Kristina Hopkins, USGS
The U.S. Geological Survey worked with Montgomery County, MD to better understand the effectiveness of selected stormwater practices. Fourteen years of streamflow monitoring in Clarksburg, Maryland, a suburb of Washington, DC, within the Chesapeake Bay watershed, provided an opportunity to investigate how the amount and timing of runoff changed as the area transitioned from agriculture to suburban development with a high density of green stormwater infrastructure practices. The study included a forested control site, an urban control site with large, detention-based stormwater control practices, and two treatment sites that transitioned from agriculture to suburban development with green stormwater infrastructure.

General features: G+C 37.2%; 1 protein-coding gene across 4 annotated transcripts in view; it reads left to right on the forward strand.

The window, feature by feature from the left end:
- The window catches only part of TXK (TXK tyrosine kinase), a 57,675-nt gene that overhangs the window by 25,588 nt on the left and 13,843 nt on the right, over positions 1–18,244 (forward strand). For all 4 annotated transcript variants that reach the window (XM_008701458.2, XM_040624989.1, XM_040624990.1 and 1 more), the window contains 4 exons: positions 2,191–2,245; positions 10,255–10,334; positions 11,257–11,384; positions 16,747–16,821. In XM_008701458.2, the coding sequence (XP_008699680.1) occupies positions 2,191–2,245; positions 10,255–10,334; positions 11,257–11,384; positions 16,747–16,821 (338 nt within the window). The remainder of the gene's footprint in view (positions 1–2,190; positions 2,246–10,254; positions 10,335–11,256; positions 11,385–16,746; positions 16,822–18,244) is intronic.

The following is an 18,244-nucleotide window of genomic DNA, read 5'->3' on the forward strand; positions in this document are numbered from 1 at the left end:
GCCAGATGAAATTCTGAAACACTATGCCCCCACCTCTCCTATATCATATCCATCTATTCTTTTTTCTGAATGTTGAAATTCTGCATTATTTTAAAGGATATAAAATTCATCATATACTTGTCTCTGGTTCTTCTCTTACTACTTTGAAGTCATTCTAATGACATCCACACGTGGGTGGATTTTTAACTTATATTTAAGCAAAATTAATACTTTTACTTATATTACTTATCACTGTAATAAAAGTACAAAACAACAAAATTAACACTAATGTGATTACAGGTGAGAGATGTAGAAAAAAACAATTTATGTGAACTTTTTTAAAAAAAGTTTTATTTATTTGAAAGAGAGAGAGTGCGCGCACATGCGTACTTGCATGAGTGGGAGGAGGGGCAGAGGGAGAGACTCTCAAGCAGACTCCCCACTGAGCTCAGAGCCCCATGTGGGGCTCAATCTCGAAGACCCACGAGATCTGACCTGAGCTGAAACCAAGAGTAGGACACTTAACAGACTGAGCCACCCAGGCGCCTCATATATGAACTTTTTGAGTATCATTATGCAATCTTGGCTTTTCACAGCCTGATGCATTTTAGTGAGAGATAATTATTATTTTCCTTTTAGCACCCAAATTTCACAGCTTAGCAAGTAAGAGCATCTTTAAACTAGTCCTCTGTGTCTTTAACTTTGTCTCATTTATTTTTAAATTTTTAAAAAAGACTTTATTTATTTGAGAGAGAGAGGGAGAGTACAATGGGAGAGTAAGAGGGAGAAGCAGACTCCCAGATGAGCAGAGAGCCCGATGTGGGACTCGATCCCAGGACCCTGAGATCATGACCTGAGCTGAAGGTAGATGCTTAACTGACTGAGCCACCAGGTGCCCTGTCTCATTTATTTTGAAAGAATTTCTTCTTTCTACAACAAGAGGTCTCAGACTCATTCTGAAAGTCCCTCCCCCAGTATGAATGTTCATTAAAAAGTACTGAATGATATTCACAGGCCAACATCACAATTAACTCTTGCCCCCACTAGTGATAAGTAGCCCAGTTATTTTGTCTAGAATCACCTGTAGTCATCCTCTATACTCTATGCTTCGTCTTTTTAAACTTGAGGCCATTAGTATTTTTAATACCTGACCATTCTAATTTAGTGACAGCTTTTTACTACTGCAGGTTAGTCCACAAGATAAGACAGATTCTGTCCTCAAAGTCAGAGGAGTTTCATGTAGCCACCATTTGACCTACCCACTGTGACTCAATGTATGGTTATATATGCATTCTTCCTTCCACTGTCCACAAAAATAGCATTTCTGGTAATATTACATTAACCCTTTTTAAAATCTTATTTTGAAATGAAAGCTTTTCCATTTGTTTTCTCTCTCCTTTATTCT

This study asked two main questions:
- How does the amount of runoff change when an agricultural area is developed into a suburban neighborhood with a high density of green stormwater infrastructure?
- Can suburban development with a high density of green stormwater infrastructure store and infiltrate enough runoff to replicate forested conditions?